By John Norton
In discussions on evil, I find being a parent has given me some precious firsthand insights.
Not that my children are monsters.
But it is precisely because they usually are good, and because they've been raised in a generally happy home, that I'm always surprised on those occasions when evil rears its ugly head.
I'm not talking about run-of-the-mill crabbiness or tiredness or hungry expressions. I'm talking about those much rarer moments of extreme self-centeredness. Those flashes of apparently homicidal anger. Those oily attempts at dishonesty.
The sense of evil I get is all the clearer because it stands in sharp contrast to the youthful innocence of the protagonists. These are 3- and 4-year-olds we're talking about. (And my wife insists it doesn't come from her side of the family.)
A parent also cannot help but to be introduced to another sort of evil through their children. There are few frustrations worse than caring for a sick, suffering child but being unable to do anything beyond watch the child's pain. Here you get a sense of cosmic evil and unfairness. How could somebody so innocent be allowed to suffer like this?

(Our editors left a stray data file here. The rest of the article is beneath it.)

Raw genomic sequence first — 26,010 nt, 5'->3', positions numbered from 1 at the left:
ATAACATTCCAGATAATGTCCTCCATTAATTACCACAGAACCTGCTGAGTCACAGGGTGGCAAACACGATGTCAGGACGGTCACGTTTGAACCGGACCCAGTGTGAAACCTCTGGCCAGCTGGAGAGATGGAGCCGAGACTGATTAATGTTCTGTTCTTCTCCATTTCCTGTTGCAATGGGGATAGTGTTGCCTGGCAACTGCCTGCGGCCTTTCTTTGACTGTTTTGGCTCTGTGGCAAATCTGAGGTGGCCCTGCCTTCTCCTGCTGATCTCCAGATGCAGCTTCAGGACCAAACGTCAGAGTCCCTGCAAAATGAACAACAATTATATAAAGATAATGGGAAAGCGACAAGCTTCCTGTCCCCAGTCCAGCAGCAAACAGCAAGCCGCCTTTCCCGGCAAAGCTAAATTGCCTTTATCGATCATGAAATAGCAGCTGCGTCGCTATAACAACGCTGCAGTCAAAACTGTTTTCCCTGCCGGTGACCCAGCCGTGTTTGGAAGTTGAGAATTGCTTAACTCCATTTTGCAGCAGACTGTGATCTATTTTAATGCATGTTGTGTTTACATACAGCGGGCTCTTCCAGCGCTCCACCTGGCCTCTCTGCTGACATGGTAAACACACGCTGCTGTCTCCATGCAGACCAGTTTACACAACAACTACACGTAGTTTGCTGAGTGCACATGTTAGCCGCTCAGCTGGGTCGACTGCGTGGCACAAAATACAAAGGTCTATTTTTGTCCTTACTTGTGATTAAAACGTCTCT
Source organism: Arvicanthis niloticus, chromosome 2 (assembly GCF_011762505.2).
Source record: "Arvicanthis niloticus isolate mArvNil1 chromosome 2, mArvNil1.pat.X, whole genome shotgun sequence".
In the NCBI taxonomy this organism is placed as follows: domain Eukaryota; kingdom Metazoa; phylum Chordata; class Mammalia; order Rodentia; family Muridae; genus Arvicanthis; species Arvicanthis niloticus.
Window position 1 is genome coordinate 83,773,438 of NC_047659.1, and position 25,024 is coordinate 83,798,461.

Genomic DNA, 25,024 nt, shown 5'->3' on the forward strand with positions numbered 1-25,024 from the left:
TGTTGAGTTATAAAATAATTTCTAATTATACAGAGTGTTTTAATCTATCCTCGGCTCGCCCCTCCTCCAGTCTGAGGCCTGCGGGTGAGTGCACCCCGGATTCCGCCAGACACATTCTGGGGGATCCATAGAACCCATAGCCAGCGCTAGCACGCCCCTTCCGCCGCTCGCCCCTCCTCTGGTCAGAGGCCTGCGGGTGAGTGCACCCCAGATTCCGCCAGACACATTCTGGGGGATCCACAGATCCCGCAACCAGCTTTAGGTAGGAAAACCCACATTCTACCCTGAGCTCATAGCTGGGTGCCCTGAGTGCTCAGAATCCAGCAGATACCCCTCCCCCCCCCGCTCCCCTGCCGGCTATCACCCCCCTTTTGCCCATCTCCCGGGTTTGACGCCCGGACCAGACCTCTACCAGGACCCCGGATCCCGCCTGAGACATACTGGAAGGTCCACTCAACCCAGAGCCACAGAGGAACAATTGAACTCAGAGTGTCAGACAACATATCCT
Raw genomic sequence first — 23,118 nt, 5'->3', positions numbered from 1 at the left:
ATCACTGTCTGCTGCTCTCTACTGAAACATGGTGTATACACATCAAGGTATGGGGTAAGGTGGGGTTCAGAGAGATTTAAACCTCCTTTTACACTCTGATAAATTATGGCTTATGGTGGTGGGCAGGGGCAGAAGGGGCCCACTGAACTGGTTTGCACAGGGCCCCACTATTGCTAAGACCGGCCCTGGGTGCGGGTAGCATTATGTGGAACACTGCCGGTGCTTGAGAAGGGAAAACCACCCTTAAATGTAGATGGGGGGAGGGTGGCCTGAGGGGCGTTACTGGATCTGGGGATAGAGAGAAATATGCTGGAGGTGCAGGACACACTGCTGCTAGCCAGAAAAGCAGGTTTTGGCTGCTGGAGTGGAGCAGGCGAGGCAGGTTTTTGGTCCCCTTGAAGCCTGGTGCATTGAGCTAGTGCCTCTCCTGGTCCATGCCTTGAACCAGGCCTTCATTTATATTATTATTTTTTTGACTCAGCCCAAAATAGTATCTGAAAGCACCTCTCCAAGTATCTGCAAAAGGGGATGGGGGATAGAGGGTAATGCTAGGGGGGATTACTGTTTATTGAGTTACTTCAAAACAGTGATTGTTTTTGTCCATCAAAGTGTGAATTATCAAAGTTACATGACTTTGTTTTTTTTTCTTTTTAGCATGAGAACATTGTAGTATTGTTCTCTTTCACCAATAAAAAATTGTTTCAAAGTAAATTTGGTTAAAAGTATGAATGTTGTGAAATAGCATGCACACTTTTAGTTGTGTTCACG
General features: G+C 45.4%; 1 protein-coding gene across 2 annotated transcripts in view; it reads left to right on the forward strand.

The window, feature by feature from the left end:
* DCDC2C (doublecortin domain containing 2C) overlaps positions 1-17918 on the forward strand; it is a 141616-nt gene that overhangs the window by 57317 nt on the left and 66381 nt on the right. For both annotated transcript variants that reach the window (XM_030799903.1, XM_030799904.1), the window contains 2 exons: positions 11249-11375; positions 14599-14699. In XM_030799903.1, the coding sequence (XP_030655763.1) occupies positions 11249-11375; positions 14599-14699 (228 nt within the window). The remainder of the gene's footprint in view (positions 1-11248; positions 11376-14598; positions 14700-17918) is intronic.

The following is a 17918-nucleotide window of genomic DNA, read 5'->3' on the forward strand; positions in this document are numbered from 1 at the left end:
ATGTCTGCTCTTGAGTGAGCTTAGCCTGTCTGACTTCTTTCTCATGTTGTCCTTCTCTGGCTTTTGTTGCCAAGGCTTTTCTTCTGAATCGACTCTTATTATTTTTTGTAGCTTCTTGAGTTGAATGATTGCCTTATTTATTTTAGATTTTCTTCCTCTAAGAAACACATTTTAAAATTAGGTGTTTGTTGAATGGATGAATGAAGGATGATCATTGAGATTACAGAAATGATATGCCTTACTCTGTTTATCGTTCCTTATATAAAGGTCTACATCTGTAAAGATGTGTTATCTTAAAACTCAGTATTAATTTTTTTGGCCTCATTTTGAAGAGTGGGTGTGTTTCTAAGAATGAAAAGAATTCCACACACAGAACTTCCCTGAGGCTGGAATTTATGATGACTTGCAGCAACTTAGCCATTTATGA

It's both of those sorts of moments that for me forcefully illustrate Church teaching that Satan is more than a myth, and that the human race has been morally weakened by original sin.
I'm sure others of you have had similar experiences, and there are more such stories in this week's In Focus, which is dedicated to an examination of evil (see Pages 9-12).
Examples of evil abound, and are even chronicled elsewhere in this issue. Witness the treatment of Christians in Eritrea (see story, Page 4), where seminarians are forced to join the military and foreign priests are expelled.
It takes extraordinary courage for the Church to stick up for itself in Eritrea, listed by the U.S. Commission on International Religious Freedom among the worst abusers of religious freedom.
"It is a very suppressed society; if you talk, you just disappear," one expelled priest told us.
The worst part of evil is the effect it can have on those who experience it. Both fear and a sense of helplessness are natural responses. But if left simply at that, they are a tacit surrender to evil's claim of ultimate power.
Despite the risks to his own life, the expelled priest is working to get back to Eritrea. He's aware that evil does not have the final say, and that God, as our cover this week so graphically portrays, promises the final victory to those who trust in goodness.
I'd like to hear your feedback on this week's issue. Let me know what you like and what we can do better.
Write me at feedback @osv.com.
-- John Norton